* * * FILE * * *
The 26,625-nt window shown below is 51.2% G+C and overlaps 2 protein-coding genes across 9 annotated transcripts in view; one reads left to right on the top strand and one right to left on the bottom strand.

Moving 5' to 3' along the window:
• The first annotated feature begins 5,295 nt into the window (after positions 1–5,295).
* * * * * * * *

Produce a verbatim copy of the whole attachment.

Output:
The 26,625-nt window shown below is 51.2% G+C and overlaps 2 protein-coding genes across 9 annotated transcripts in view; one reads left to right on the top strand and one right to left on the bottom strand.

Moving 5' to 3' along the window:
• The first annotated feature begins 5,295 nt into the window (after positions 1–5,295).